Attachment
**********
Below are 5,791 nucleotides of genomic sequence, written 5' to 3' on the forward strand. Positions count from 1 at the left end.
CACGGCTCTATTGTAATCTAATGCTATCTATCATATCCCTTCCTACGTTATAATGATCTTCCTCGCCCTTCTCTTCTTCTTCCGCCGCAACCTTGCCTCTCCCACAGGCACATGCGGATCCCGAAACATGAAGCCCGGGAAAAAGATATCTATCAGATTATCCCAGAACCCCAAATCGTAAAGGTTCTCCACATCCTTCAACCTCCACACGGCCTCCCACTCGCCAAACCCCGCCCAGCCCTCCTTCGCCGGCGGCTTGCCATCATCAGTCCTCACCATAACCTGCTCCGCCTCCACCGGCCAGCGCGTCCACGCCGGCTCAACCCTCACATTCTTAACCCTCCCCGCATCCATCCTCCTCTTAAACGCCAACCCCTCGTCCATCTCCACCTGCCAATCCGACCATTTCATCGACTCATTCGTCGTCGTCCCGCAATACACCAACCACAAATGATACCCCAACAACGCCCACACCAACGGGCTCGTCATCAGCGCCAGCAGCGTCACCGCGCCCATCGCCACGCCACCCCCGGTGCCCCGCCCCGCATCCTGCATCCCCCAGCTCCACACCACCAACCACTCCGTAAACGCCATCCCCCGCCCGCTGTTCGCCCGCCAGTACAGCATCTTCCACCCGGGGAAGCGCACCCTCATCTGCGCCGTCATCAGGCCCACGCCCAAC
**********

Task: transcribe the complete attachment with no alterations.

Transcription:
Below are 5,791 nucleotides of genomic sequence, written 5' to 3' on the forward strand. Positions count from 1 at the left end.
CACGGCTCTATTGTAATCTAATGCTATCTATCATATCCCTTCCTACGTTATAATGATCTTCCTCGCCCTTCTCTTCTTCTTCCGCCGCAACCTTGCCTCTCCCACAGGCACATGCGGATCCCGAAACATGAAGCCCGGGAAAAAGATATCTATCAGATTATCCCAGAACCCCAAATCGTAAAGGTTCTCCACATCCTTCAACCTCCACACGGCCTCCCACTCGCCAAACCCCGCCCAGCCCTCCTTCGCCGGCGGCTTGCCATCATCAGTCCTCACCATAACCTGCTCCGCCTCCACCGGCCAGCGCGTCCACGCCGGCTCAACCCTCACATTCTTAACCCTCCCCGCATCCATCCTCCTCTTAAACGCCAACCCCTCGTCCATCTCCACCTGCCAATCCGACCATTTCATCGACTCATTCGTCGTCGTCCCGCAATACACCAACCACAAATGATACCCCAACAACGCCCACACCAACGGGCTCGTCATCAGCGCCAGCAGCGTCACCGCGCCCATCGCCACGCCACCCCCGGTGCCCCGCCCCGCATCCTGCATCCCCCAGCTCCACACCACCAACCACTCCGTAAACGCCATCCCCCGCCCGCTGTTCGCCCGCCAGTACAGCATCTTCCACCCGGGGAAGCGCACCCTCATCTGCGCCGTCATCAGGCCCACGCCCAAC